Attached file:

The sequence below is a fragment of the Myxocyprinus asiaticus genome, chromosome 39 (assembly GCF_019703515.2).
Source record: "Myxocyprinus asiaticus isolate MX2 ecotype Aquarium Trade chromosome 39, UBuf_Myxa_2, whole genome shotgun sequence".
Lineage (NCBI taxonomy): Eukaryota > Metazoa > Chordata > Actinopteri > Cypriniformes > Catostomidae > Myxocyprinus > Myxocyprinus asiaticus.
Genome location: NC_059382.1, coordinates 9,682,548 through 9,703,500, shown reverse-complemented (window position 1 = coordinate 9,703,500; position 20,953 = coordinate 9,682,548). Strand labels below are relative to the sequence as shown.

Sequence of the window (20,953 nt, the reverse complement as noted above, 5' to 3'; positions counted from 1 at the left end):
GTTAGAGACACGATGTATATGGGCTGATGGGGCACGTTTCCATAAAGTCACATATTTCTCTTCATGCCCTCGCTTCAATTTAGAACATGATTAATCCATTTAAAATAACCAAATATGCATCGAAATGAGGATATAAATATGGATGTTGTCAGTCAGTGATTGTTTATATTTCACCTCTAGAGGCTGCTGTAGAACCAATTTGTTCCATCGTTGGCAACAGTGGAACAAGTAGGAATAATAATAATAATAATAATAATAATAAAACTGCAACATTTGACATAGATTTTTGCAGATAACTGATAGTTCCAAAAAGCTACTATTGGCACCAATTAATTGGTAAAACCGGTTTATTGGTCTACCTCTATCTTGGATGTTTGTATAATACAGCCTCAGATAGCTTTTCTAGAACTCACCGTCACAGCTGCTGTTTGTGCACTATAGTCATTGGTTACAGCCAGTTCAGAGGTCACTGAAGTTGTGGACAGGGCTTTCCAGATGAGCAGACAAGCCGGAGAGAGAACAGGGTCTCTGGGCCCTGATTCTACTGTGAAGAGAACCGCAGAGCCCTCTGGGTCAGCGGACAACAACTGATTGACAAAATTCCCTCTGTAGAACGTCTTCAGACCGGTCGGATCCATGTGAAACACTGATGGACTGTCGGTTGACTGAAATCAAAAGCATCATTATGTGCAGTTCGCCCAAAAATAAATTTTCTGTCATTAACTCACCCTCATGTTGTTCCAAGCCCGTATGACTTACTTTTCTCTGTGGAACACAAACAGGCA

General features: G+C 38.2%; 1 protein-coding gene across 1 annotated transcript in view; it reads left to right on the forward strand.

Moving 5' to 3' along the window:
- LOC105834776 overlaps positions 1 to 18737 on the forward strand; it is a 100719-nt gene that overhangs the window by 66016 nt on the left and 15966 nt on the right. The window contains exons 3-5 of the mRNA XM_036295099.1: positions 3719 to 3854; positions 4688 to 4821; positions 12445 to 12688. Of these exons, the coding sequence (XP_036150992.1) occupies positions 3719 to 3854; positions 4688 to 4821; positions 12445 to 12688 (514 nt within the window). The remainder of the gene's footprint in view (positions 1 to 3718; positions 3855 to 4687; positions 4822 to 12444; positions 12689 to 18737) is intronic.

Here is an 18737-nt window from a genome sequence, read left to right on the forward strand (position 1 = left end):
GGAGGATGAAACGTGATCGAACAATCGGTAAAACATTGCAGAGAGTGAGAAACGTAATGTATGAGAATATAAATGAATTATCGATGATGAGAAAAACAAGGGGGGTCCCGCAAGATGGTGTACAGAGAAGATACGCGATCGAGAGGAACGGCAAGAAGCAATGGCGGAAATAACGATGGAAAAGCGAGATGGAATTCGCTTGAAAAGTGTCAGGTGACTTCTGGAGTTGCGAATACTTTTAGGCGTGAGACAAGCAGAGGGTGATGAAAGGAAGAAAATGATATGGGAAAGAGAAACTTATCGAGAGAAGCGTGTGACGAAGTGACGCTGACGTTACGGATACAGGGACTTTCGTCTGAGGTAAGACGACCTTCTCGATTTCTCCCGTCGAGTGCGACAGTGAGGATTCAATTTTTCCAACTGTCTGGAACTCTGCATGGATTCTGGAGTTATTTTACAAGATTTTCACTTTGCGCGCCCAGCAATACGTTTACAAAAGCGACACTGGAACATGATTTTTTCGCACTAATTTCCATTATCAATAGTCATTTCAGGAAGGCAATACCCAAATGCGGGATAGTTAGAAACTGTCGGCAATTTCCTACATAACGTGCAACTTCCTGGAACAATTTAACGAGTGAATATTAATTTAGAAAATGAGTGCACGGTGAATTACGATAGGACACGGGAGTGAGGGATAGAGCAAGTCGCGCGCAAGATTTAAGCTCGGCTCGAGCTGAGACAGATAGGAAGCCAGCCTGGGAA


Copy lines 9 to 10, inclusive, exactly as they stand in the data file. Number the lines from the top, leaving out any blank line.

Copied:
- LOC105834776 overlaps positions 1 to 18737 on the forward strand; it is a 100719-nt gene that overhangs the window by 66016 nt on the left and 15966 nt on the right. The window contains exons 3-5 of the mRNA XM_036295099.1: positions 3719 to 3854; positions 4688 to 4821; positions 12445 to 12688. Of these exons, the coding sequence (XP_036150992.1) occupies positions 3719 to 3854; positions 4688 to 4821; positions 12445 to 12688 (514 nt within the window). The remainder of the gene's footprint in view (positions 1 to 3718; positions 3855 to 4687; positions 4822 to 12444; positions 12689 to 18737) is intronic.

Here is an 18737-nt window from a genome sequence, read left to right on the forward strand (position 1 = left end):